A lot of the aforementioned glibness comes from lead Channing Tatum who, compared to his rather sullen turn in G.I. Joe: The Rise Of Cobra, seems to finally be enjoying himself immensely while suspiciously playing his amiable hero much like he does in Magic Mike XXL. It works just enough to not be annoying (say like, Tayor Kitch in Battleship) and his lead is taken up by Jamie Foxx, who plays his POTUS so laid back, he makes Obama look like he sweats like Richard Nixon – if I’m being honest, neither performance smacks of authenticity, but then hard edged realism isn’t really this movie’s aim.
However, trying to be Die Hard with the added banter of Lethal Weapon (or just plain Die Hard if Sergeant Al Powell had got into the action much earlier), isn’t going to amount to stuff if the action isn’t up to snuff and Emmerich does ok when stripped of his usual natural disasters (he did direct Universal Soldier, after all…) although a lot of his bigger scenes such as an attack on Air Force One and a bulletproof car chase around the grounds are marred by some truly abysmal CGI and green screen work and none of the fights are particularly that memorable.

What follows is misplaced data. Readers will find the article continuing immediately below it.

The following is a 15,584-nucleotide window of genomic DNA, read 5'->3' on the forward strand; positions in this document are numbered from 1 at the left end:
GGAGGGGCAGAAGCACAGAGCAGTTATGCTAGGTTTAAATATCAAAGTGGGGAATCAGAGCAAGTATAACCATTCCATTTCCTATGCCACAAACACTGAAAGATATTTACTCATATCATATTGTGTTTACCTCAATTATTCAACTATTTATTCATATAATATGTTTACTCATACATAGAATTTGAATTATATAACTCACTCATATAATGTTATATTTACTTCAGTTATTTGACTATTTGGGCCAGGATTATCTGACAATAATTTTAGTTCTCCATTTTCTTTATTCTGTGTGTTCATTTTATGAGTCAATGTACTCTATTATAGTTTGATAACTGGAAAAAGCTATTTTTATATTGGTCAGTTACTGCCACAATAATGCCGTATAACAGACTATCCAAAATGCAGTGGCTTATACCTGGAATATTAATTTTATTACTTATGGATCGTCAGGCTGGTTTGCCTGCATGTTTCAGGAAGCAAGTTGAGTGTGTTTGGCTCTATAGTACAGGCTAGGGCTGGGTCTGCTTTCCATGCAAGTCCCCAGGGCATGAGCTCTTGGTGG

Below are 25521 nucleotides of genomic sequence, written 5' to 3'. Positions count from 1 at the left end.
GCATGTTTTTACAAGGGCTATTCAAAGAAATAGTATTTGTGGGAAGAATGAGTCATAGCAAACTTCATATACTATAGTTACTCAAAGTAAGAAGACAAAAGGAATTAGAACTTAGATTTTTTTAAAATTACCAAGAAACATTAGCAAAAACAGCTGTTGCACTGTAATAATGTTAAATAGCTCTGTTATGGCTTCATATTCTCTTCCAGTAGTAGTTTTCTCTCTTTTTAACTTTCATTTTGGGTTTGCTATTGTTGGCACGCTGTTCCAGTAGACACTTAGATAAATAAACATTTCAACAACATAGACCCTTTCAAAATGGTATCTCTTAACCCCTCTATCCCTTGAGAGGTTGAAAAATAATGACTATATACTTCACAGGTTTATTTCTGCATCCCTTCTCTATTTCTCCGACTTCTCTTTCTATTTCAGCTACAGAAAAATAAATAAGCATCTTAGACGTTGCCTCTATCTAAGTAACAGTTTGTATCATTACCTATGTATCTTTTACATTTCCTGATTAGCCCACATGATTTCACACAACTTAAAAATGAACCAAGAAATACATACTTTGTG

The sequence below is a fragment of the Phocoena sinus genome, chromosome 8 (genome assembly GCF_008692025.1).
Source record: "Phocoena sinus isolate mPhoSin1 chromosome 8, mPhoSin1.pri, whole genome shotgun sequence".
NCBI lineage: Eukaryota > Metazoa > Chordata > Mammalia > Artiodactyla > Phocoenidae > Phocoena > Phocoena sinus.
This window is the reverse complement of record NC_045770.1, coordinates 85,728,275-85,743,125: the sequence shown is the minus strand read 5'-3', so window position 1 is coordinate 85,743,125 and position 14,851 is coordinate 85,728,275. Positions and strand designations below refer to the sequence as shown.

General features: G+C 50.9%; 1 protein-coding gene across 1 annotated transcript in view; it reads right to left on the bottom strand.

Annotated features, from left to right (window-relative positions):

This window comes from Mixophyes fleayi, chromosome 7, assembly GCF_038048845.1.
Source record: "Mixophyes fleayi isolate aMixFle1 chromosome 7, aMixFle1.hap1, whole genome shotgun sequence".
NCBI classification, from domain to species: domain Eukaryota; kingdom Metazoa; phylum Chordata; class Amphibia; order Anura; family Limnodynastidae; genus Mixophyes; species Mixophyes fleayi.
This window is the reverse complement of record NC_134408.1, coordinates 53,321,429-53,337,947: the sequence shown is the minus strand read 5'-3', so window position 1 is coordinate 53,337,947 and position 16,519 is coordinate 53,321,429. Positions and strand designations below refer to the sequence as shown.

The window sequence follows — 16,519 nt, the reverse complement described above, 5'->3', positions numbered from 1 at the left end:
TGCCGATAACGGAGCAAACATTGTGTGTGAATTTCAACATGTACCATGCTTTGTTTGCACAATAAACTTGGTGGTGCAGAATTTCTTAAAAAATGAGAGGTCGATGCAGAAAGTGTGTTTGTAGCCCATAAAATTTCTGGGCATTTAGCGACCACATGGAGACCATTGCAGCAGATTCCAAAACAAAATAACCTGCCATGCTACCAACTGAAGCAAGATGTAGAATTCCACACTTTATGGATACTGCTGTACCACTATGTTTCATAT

That might have something to do with the fact that the villains aren’t that memorable either with Jason Clarke’s ex-Delta Force operative coming over as fairly vanilla in a sub-genre where Alan Rickman, Tommy Lee Jones and Powers Boothe have all recklessly and shamelessly attempted to steal the show. Also, some of the good natured vibe of the film has kind of retroactively evaporated after the 2021 inauguration week protests saw weirdly similar scenes of angry Trump supporters storming the capital and some of the movie’s characters feel a little close for comfort.
With all that being said, White House Down rallies it’s blowout supporting cast (Maggie Gyllenhaal, James Woods, Richard Jenkins, Lance Reddick and Michael Murphy) into being a fun, perky actioner that despite lacking any originality (it also borrows from The Rock quite liberally), a unique concept (Air Force One beat this and Olympus Has Fallen to the punch well over a decade ago) and having all the gravitas of a bowl of soup; it still ends up being an enjoyable, throwaway romp that’s enfused with oddly sweet positive vibes even as the White House burns.

I may be way off with this (my political musings aren’t exactly my strong point) but would I be mistaken if I suggested that both White House Down and Olympus Has Fallen are politically left and right versions of the exact same movie? I’d try to dive into that subject more, but neither are strictly good enough to care about that much…
A goofy, up-beat romp that sees Magic Mike and President Django teaming up to make a film about domestic terrorism that isn’t a downer, White House Down is nevertheless a fun way to blow two hours that makes an utter state of the union…